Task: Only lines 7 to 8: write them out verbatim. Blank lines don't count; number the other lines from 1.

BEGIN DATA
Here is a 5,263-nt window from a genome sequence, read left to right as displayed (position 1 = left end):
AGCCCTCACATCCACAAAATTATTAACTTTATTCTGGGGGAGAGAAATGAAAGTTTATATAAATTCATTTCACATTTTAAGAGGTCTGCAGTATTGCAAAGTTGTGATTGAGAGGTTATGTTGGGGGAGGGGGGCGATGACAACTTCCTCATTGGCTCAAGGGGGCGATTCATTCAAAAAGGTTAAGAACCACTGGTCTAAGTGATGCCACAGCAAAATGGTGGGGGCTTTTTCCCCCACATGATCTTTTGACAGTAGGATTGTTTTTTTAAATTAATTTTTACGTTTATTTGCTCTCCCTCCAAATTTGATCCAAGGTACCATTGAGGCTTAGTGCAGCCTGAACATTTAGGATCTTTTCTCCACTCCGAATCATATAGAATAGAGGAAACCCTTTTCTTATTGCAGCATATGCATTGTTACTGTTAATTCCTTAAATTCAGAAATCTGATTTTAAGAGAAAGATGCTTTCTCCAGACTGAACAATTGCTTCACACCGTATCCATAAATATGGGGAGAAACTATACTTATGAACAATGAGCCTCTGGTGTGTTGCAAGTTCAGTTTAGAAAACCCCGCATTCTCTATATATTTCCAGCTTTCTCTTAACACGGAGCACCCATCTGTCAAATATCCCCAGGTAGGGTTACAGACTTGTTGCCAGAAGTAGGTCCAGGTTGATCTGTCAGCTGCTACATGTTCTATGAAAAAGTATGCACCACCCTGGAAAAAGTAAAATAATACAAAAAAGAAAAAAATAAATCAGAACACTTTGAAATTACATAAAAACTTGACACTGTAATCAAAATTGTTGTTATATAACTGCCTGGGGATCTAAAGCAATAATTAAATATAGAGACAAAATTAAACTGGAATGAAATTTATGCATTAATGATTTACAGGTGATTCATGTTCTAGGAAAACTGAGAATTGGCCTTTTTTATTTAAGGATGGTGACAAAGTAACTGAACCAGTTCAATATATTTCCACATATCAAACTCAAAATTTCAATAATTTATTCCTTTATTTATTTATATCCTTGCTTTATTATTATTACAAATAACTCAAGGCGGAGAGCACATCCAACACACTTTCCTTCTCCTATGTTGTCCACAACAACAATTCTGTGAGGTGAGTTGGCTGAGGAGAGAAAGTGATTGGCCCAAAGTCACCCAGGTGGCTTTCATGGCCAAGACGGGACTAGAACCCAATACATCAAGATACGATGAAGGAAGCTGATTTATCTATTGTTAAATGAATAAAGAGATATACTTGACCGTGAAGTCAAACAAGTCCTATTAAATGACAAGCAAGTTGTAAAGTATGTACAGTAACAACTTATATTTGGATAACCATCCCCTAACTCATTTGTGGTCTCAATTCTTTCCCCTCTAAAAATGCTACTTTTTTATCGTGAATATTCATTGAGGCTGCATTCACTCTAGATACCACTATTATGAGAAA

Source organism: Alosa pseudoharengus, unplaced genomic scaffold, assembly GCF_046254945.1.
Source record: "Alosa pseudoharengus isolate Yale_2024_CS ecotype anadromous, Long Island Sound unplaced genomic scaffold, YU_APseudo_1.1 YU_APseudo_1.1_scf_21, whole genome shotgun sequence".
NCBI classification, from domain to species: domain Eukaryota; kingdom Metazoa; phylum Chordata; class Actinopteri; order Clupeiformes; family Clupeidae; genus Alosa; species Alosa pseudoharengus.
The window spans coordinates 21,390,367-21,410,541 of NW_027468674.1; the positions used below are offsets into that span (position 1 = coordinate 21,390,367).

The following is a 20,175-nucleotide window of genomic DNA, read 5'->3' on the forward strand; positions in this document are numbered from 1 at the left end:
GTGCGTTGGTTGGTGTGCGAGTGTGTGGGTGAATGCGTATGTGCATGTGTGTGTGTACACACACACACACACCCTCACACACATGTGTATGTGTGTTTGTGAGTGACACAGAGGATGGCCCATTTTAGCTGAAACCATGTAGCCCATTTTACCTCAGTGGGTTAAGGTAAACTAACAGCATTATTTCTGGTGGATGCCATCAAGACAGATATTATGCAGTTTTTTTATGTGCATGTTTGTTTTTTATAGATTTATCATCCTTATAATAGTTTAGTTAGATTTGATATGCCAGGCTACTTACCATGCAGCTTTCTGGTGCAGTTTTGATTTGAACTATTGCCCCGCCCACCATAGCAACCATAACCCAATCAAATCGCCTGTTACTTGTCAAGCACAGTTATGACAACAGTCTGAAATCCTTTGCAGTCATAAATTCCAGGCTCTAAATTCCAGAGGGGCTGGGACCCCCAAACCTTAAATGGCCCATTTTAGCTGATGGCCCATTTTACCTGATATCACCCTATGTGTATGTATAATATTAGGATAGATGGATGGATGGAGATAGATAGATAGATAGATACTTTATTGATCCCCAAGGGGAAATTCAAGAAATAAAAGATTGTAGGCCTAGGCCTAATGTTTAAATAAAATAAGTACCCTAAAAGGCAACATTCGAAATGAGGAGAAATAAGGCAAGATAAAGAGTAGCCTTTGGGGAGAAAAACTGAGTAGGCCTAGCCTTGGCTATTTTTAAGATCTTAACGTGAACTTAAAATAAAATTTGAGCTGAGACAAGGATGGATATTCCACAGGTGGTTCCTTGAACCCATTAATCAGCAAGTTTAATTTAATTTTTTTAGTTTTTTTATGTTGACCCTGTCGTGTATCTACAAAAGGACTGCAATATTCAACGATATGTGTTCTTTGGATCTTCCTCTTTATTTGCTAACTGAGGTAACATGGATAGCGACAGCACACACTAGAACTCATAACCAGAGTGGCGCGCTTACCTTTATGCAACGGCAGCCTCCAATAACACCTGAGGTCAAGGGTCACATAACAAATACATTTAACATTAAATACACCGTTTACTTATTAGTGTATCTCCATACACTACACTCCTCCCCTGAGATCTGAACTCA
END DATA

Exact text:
The following is a 20,175-nucleotide window of genomic DNA, read 5'->3' on the forward strand; positions in this document are numbered from 1 at the left end:
GTGCGTTGGTTGGTGTGCGAGTGTGTGGGTGAATGCGTATGTGCATGTGTGTGTGTACACACACACACACACCCTCACACACATGTGTATGTGTGTTTGTGAGTGACACAGAGGATGGCCCATTTTAGCTGAAACCATGTAGCCCATTTTACCTCAGTGGGTTAAGGTAAACTAACAGCATTATTTCTGGTGGATGCCATCAAGACAGATATTATGCAGTTTTTTTATGTGCATGTTTGTTTTTTATAGATTTATCATCCTTATAATAGTTTAGTTAGATTTGATATGCCAGGCTACTTACCATGCAGCTTTCTGGTGCAGTTTTGATTTGAACTATTGCCCCGCCCACCATAGCAACCATAACCCAATCAAATCGCCTGTTACTTGTCAAGCACAGTTATGACAACAGTCTGAAATCCTTTGCAGTCATAAATTCCAGGCTCTAAATTCCAGAGGGGCTGGGACCCCCAAACCTTAAATGGCCCATTTTAGCTGATGGCCCATTTTACCTGATATCACCCTATGTGTATGTATAATATTAGGATAGATGGATGGATGGAGATAGATAGATAGATAGATACTTTATTGATCCCCAAGGGGAAATTCAAGAAATAAAAGATTGTAGGCCTAGGCCTAATGTTTAAATAAAATAAGTACCCTAAAAGGCAACATTCGAAATGAGGAGAAATAAGGCAAGATAAAGAGTAGCCTTTGGGGAGAAAAACTGAGTAGGCCTAGCCTTGGCTATTTTTAAGATCTTAACGTGAACTTAAAATAAAATTTGAGCTGAGACAAGGATGGATATTCCACAGGTGGTTCCTTGAACCCATTAATCAGCAAGTTTAATTTAATTTTTTTAGTTTTTTTATGTTGACCCTGTCGTGTATCTACAAAAGGACTGCAATATTCAACGATATGTGTTCTTTGGATCTTCCTCTTTATTTGCTAACTGAGGTAACATGGATAGCGACAGCACACACTAGAACTCATAACCAGAGTGGCGCGCTTACCTTTATGCAACGGCAGCCTCCAATAACACCTGAGGTCAAGGGTCACATAACAAATACATTTAACATTAAATACACCGTTTACTTATTAGTGTATCTCCATACACTACACTCCTCCCCTGAGATCTGAACTCA